Patient groups may be influenced by pharma funding: report

By Michael Woodhead

25 Jan 2019

Health consumer organisations accept millions of dollars a year in sponsorship from pharma companies and this may be having an undue influence on their activities, academics say.

Pharmaceutical company funding of $8-9 million a year is channelled to a handful of patient groups for conditions that are treated with high cost medications marketed by those companies, Sydney University researchers have found.

In a review of pharma industry sponsorship of 230 patient organisations from 2013 to 2016 they found that the lion’s share of $34.5 million funding went to groups representing people with conditions such as cancer, multiple sclerosis, arthritis and IBD.

The review also found that the biggest pharma industry sponsors tended to have drugs under consideration for the conditions covered by the most highly funded groups.

“This raises concerns about potential commercial influence on the activities of health consumer organizations,” they wrote in the International Journal of Health Services.

“Considering the important role that consumer groups play in education, advocacy, and health policy, strategies to prevent undue influence from corporate donors are urgently needed,” they added.

Health consumer organisation Industry funding (2013-2016)
Macular Disease Foundation Australia $4,107,981
Lung Foundation Australia $2,196,406
MS Australia $1,396,065
Arthritis Australia $1,351,259
Rare Cancers Australia $1,213,470
Leukaemia Foundation $1,153,674
Hepatitis Australia $1,097,028
Myeloma Australia $1,031,166
Crohn’s & Colitis Australia $851,256


The researchers derived their findings from transparency reports that have become a disclosure requirement for pharma industry members of the Medicines Australia lobby group.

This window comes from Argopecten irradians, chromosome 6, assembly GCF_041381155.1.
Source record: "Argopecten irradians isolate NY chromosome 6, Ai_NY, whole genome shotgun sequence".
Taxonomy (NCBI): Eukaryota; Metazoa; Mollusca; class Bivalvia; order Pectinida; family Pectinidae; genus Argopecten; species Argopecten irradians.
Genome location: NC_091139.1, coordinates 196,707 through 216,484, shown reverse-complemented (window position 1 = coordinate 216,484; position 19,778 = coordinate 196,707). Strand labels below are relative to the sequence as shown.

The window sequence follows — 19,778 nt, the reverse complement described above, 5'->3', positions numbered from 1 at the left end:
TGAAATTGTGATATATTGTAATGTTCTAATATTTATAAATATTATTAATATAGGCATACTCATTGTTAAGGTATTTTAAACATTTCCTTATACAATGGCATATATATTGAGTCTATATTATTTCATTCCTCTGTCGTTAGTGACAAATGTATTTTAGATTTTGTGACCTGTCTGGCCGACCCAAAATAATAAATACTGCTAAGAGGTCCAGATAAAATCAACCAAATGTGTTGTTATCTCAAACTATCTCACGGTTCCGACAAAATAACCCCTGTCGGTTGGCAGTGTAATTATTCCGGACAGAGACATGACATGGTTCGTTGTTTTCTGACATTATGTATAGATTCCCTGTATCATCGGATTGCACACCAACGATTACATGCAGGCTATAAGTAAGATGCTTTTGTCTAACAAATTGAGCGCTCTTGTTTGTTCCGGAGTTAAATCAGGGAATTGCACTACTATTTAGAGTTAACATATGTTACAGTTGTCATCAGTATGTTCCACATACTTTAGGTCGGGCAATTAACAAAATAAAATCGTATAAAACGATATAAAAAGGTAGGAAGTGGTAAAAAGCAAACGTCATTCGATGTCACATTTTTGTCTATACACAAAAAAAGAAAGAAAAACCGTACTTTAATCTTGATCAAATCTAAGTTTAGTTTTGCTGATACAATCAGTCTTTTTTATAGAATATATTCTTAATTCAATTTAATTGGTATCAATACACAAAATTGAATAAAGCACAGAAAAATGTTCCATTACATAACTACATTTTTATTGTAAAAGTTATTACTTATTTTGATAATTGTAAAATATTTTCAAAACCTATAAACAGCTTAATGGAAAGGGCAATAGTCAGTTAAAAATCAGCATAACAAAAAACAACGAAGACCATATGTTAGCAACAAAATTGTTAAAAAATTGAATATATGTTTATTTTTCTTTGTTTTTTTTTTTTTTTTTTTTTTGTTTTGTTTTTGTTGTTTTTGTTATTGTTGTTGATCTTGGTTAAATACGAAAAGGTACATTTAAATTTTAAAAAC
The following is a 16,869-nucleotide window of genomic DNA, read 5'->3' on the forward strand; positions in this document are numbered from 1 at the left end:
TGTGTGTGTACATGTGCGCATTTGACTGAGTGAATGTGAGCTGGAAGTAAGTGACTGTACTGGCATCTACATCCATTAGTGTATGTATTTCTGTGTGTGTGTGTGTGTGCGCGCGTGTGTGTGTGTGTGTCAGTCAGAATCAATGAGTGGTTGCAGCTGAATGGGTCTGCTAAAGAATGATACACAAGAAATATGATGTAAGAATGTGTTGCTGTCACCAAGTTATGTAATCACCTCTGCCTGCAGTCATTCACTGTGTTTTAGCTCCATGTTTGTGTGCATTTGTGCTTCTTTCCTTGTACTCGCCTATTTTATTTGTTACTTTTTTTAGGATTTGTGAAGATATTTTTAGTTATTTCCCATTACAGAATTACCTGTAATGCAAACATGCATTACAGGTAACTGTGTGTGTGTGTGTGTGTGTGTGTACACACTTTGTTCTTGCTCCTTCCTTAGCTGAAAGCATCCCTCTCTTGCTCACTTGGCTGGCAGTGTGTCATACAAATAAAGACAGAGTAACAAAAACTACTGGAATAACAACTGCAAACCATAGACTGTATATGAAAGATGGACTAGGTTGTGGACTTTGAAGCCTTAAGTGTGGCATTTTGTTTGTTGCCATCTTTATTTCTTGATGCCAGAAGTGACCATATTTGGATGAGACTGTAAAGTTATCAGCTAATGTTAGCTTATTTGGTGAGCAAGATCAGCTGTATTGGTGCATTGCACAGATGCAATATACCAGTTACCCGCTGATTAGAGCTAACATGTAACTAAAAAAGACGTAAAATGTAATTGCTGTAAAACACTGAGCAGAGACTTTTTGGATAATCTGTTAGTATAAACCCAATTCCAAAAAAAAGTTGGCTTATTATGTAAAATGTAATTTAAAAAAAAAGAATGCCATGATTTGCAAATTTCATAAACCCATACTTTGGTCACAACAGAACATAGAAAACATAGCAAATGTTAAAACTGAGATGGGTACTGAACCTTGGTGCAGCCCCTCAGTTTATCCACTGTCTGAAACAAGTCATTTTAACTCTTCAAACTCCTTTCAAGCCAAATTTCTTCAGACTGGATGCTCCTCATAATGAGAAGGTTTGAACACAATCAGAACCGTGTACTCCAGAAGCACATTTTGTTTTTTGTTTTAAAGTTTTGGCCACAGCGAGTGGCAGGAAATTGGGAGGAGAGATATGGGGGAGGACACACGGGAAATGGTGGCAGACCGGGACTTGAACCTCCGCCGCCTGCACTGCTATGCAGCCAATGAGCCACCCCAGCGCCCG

Between 2013 and 2016 there were 1482 sponsorships provided to 230 health consumer organisations by 34 pharma companies. The average amount per sponsorship was $23,206, and almost all were for information activities such as newsletters, meetings and disease awareness programs.

Funding was highly concentrated, with 70% of sponsorships provided by 10 companies, and similarly almost half the funding (45%) directed to just 10 patient groups. And with a few exceptions, the main funding companies had drugs covered by the patient group under review by the PBS for subsidy. This raised potential conflicts of interest if patient groups were lobbying the Pharmaceutical Benefits Advisory Committee (PBAC) in favour of PBS listing, the researchers said.

However a lack of transparency in the PBS application process meant they were unable to identify whether individual patient groups had made submissions in favour of listing drugs marketed by their sponsors.

“Public access to this information would allow analyses of potential associations between industry funding and positions of consumer organisations,” they wrote.

In addition, the pharma industry sponsorship reports were released in a cumbersome format that made it difficult for anyone to search them or readily analyse them, they noted.

“Interactions between the pharmaceutical industry and consumer organisations are common and require careful management to prevent biases that may favour sponsors’ interests above those of patients and the public,” they concluded.

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